Coding Conventions

Coding Conventions

Node.js API Server

General Guidelines

  • Follow the Airbnb JavaScript Style Guide for general JavaScript coding conventions.
  • Use “clean code” principles, such as keeping functions and modules small, adhering to the single responsibility principle, and writing expressive and readable code.
  • Use meaningful and descriptive variable and function names.
  • Prioritize code readability and maintainability over brevity.
  • Use the provided .eslintrc and .prettierrc files for consistent code formatting.
  • Use CommonJS modules (require/exports) for Node.js modules.
  • Organize and modularize the codebase using separate files for different concerns.

API Design

  • Follow RESTful principles when designing APIs.
  • Use meaningful and descriptive names for routes, controllers, services, and models.
  • Use appropriate HTTP methods (GET, POST, PUT, DELETE) for each route.
  • Use proper status codes and response structures for consistent API responses (ie. 2xx for success, 4xx for bad request from client, 5xx for server error, etc.).
  • Use try-catch blocks to catch and handle exceptions gracefully.
  • Implement proper error handling and consistently return appropriate error responses.
  • Use the logging system included in the utils directory to log important events and errors.
  • Do JWT-based, stateless authentication using the requireJWTAuth middleware.

File Structure

Note: The API is undergoing a refactor to separate out the code for improved separation of concerns, testability, and maintainability. Any new APIs must follow the structure using the auth system as an example, which separates out the routes, controllers, services, and models into separate files.


Specifies each http request method, any middleware to be used, and the controller function to be called for each route.

  • Define routes using the Express Router in separate files for each resource or logical grouping.
  • Use descriptive route names and adhere to RESTful conventions.
  • Keep routes concise and focused on a single responsibility.
  • Prefix all routes with the /api namespace.


Contains the logic for each route, including calling the appropriate service functions and returning the appropriate response status code and JSON body.

  • Create a separate controller file for each route to handle the request/response logic.
  • Name controller files using the PascalCase convention and append “Controller” to the file name (e.g., UserController.js).
  • Use controller methods to encapsulate logic related to the route handling.
  • Keep controllers thin by delegating complex operations to service or model files.


Contains complex business logic or operations shared across multiple controllers.

  • Name service files using the PascalCase convention and append “Service” to the file name (e.g., AuthService.js).
  • Avoid tightly coupling services to specific models or databases for better reusability.
  • Maintain a single responsibility principle within each service.


Defines Mongoose models to represent data entities and their relationships.

  • Use singular, PascalCase names for model files and their associated collections (e.g., User.js and users collection).
  • Include only the necessary fields, indexes, and validations in the models.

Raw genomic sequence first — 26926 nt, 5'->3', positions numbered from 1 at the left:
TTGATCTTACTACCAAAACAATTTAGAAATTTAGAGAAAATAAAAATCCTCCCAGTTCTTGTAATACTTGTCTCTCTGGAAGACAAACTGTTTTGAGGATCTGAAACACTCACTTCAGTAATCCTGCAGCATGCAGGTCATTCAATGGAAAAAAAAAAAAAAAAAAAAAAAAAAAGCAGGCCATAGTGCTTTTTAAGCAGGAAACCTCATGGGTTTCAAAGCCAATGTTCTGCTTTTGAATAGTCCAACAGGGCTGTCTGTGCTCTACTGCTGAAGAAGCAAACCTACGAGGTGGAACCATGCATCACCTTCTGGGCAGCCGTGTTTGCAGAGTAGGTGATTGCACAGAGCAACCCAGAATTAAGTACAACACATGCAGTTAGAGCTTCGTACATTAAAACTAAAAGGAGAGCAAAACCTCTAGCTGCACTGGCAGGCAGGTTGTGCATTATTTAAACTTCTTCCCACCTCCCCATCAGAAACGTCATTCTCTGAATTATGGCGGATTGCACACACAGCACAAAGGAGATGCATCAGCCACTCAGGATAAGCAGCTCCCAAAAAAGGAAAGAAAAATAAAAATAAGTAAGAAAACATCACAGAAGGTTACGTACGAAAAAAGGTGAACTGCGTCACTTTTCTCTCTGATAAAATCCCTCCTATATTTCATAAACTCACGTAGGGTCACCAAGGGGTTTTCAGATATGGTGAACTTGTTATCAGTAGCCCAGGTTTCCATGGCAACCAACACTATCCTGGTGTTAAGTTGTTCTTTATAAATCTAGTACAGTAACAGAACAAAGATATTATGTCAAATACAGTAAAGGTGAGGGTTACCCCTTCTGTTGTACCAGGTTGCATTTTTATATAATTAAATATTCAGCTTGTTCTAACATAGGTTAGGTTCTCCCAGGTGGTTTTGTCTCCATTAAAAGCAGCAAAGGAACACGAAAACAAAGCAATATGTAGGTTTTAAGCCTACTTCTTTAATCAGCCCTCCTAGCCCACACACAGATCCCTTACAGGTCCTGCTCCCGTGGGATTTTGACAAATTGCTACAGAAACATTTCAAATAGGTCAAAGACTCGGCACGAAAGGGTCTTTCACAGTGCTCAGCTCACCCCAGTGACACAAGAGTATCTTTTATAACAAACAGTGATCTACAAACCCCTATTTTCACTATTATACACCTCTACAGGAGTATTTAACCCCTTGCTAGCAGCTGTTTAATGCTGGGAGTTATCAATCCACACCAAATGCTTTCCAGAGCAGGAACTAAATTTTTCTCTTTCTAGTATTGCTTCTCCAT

• Keep models independent of the API layer by avoiding direct references to request/response objects.

Database Access (MongoDB and Mongoose)

  • Use Mongoose ( as the MongoDB ODM.
  • Create separate model files for each entity and ensure clear separation of concerns.
  • Use Mongoose schema validation to enforce data integrity.
  • Handle database connections efficiently and avoid connection leaks.
  • Use Mongoose query builders to create concise and readable database queries.

Testing and Documentation

Note: the repo currently lacks sufficient automated unit and integration tests for both the client and the API. This is a great first issue for new contributors wanting to familiarize with the codebase.

  • Write unit tests for all critical and complex functionalities using Jest.
  • Write integration tests for all API endpoints using Supertest.
  • Write end-to-end tests for all client-side functionalities using Playwright.
  • Use descriptive test case and function names to clearly express the test’s purpose.
  • Document the code using JSDoc comments to provide clear explanations of functions, parameters, and return types. (WIP)

React Client

General TypeScript and React Best Practices

  • Use TypeScript best practices to benefit from static typing and improved tooling.
  • Group related files together within folders.
  • Name components using the PascalCase convention.
  • Use concise and descriptive names that accurately reflect the component’s purpose.
  • Split complex components into smaller, reusable ones when appropriate.
  • Keep the rendering logic within components minimal.
  • Extract reusable parts into separate functions or hooks.
  • Apply prop type definitions using TypeScript types or interfaces.
  • Use form validation where appropriate. (note: we use React Hook Form for form validation and submission)

Data Services

Use the conventions found in the data-provider directory for handling data services. For more information, see this article which describes the methodology used.

State Management

Use Recoil for state management, but DO NOT pollute the global state with unnecessary data. Instead, use local state or props for data that is only used within a component or passed down from parent to child.